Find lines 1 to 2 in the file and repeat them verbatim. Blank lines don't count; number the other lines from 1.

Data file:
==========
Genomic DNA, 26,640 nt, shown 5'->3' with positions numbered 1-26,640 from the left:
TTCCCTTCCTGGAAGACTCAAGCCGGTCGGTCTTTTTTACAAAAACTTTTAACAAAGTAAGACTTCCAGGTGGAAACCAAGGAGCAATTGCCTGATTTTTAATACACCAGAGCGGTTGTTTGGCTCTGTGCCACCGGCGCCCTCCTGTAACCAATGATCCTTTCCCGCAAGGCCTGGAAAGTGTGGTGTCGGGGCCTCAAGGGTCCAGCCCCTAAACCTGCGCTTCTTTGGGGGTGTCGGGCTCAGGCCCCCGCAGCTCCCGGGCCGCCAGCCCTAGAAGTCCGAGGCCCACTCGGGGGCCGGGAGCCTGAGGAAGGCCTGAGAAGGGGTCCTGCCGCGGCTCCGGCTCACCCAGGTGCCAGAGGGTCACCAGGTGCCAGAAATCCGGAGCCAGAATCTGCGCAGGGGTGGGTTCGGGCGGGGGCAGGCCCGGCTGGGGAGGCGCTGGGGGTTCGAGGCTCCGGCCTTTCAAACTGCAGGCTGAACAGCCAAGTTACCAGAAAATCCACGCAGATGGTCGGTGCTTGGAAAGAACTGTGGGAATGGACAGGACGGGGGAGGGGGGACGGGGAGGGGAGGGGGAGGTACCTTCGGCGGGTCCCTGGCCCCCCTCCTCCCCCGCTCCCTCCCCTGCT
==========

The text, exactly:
Genomic DNA, 26,640 nt, shown 5'->3' with positions numbered 1-26,640 from the left:
TTCCCTTCCTGGAAGACTCAAGCCGGTCGGTCTTTTTTACAAAAACTTTTAACAAAGTAAGACTTCCAGGTGGAAACCAAGGAGCAATTGCCTGATTTTTAATACACCAGAGCGGTTGTTTGGCTCTGTGCCACCGGCGCCCTCCTGTAACCAATGATCCTTTCCCGCAAGGCCTGGAAAGTGTGGTGTCGGGGCCTCAAGGGTCCAGCCCCTAAACCTGCGCTTCTTTGGGGGTGTCGGGCTCAGGCCCCCGCAGCTCCCGGGCCGCCAGCCCTAGAAGTCCGAGGCCCACTCGGGGGCCGGGAGCCTGAGGAAGGCCTGAGAAGGGGTCCTGCCGCGGCTCCGGCTCACCCAGGTGCCAGAGGGTCACCAGGTGCCAGAAATCCGGAGCCAGAATCTGCGCAGGGGTGGGTTCGGGCGGGGGCAGGCCCGGCTGGGGAGGCGCTGGGGGTTCGAGGCTCCGGCCTTTCAAACTGCAGGCTGAACAGCCAAGTTACCAGAAAATCCACGCAGATGGTCGGTGCTTGGAAAGAACTGTGGGAATGGACAGGACGGGGGAGGGGGGACGGGGAGGGGAGGGGGAGGTACCTTCGGCGGGTCCCTGGCCCCCCTCCTCCCCCGCTCCCTCCCCTGCT